selecting edges and pressing the F hotkey to connect them with faces

Create edge/face: Pressing the F hotkey (think “fill”) with a selection active will create either a new edge if you have two vertices selected, connecting those two vertices; or a new face if you have three or more vertices, or two or more edges selected, connecting all selected vertices or edges. Selecting one edge in a hole in a mesh and pressing F will cause Blender to attempt to fill the hole.

pressing shift-d with the cube selected in Object mode will duplicate the cube

Duplicate object: In object mode, Duplicate Object can be found in the Object menu, or with the shift-D hotkey. This will create a copy of the selected object, and automatically engages the Move command, placing the new object where you click.

selecting and joining two cubes in Object mode, so that both of them can be modified in Edit mode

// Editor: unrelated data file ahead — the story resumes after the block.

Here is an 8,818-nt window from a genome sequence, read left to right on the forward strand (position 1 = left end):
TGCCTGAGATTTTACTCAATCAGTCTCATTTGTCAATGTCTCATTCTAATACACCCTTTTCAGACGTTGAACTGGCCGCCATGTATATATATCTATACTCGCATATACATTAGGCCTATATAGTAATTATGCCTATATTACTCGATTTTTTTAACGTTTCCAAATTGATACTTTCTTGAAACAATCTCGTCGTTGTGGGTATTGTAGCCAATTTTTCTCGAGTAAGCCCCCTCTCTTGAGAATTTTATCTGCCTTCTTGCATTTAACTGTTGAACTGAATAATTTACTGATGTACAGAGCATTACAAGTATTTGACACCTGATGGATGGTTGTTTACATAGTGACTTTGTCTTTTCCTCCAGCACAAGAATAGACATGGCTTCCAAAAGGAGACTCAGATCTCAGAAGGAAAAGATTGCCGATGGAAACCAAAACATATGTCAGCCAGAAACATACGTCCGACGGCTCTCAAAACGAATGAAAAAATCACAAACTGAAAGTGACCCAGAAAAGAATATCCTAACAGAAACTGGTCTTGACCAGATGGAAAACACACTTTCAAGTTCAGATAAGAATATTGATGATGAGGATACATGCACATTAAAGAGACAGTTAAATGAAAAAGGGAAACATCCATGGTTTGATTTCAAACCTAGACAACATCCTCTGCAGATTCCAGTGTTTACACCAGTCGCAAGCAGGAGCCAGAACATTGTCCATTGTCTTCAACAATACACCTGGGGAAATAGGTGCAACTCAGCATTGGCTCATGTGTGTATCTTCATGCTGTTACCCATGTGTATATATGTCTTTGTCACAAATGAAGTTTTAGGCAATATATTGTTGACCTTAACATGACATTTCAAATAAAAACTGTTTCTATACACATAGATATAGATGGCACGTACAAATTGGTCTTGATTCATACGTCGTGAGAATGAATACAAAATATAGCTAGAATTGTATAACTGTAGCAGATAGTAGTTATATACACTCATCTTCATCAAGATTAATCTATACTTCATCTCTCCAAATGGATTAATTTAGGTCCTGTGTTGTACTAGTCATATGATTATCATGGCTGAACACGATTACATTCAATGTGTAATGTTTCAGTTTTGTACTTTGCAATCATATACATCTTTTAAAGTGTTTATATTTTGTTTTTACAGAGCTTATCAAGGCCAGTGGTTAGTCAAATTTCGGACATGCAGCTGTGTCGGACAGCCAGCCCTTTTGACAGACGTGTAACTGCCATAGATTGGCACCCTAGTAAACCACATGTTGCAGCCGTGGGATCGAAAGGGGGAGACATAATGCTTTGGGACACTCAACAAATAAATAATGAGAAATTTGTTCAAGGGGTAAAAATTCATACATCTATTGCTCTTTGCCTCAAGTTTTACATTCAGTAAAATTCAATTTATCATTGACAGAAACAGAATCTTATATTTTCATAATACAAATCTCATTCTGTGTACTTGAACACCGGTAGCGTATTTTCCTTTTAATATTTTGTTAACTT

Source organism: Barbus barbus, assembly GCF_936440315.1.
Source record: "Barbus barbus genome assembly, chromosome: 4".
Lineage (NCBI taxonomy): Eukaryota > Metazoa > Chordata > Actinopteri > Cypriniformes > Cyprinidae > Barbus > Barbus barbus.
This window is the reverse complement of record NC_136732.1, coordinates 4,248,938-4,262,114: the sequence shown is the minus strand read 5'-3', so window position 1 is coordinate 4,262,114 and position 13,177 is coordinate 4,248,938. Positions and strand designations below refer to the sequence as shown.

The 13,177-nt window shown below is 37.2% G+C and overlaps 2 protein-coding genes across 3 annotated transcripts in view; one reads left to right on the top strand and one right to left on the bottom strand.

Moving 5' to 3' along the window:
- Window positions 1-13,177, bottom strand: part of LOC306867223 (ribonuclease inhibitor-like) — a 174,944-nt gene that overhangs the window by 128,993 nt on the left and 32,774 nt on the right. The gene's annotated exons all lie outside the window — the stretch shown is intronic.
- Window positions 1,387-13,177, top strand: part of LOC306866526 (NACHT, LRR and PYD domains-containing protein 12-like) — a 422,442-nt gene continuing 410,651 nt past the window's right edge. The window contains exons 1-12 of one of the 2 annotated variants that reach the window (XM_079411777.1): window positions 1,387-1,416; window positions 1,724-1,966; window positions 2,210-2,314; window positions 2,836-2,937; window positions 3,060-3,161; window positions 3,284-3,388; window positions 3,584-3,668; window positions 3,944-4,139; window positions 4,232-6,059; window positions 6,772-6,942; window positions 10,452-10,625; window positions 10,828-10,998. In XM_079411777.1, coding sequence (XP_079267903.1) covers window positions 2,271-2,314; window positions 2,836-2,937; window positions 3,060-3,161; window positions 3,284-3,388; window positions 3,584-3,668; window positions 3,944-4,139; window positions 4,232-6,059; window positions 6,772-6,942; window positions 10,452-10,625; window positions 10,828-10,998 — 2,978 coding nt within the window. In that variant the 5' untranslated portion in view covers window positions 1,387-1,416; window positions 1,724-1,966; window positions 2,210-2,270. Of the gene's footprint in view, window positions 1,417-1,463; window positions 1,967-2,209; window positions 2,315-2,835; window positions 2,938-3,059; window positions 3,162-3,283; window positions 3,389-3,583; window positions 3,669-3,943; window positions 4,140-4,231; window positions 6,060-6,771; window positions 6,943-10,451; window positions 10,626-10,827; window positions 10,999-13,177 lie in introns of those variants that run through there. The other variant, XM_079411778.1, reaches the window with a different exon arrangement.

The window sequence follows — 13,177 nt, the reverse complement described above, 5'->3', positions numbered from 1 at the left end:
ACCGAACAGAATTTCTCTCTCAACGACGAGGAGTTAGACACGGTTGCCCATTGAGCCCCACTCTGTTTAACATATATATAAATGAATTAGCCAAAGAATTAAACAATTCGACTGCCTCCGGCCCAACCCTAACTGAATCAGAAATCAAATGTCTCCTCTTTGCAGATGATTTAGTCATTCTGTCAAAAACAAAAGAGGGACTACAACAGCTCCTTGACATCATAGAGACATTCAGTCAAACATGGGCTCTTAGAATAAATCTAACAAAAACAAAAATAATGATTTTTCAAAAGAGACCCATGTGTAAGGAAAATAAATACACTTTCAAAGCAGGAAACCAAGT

Join objects: In Object mode, select two or more objects, and the Join command will combine all of them into one object. This has no effect on their topology – if they are discrete meshes, they will remain so, but you will be able to edit both of them as they are now both components of the same object.

selecting all vertices in Edit mode, pressing P to separate them by loose parts, then switching to Object mode to select the now-individual cubes

Separate: In order to break apart geometry from one object into multiple objects, select the affected faces and in the Mesh menu, click Separate, or hit the P hotkey. You can also select all, click Separate, and a context menu will appear, giving you the option to separate by selection, material, or loose parts. Separate by loose parts is useful when you have a complicated mesh with multiple discrete elements that you might need to work on individually.

About “Clean Topology” – Quads, Triangles, N-Gons, and Poles:

When you’re modeling characters that need to be animated, it’s typically best to try to create clean grids of 4-sided polygons – quads – with edges that follow the contours of of the body where possible. This will ensure that the deformation of the mesh is clean and believable when animated, and make the modeling process smoother, as many of the selection and modeling tools are tailored toward the manipulation of edge loops, for this purpose.

the Loop Cut tool stops where it meets a 5-sided n-gon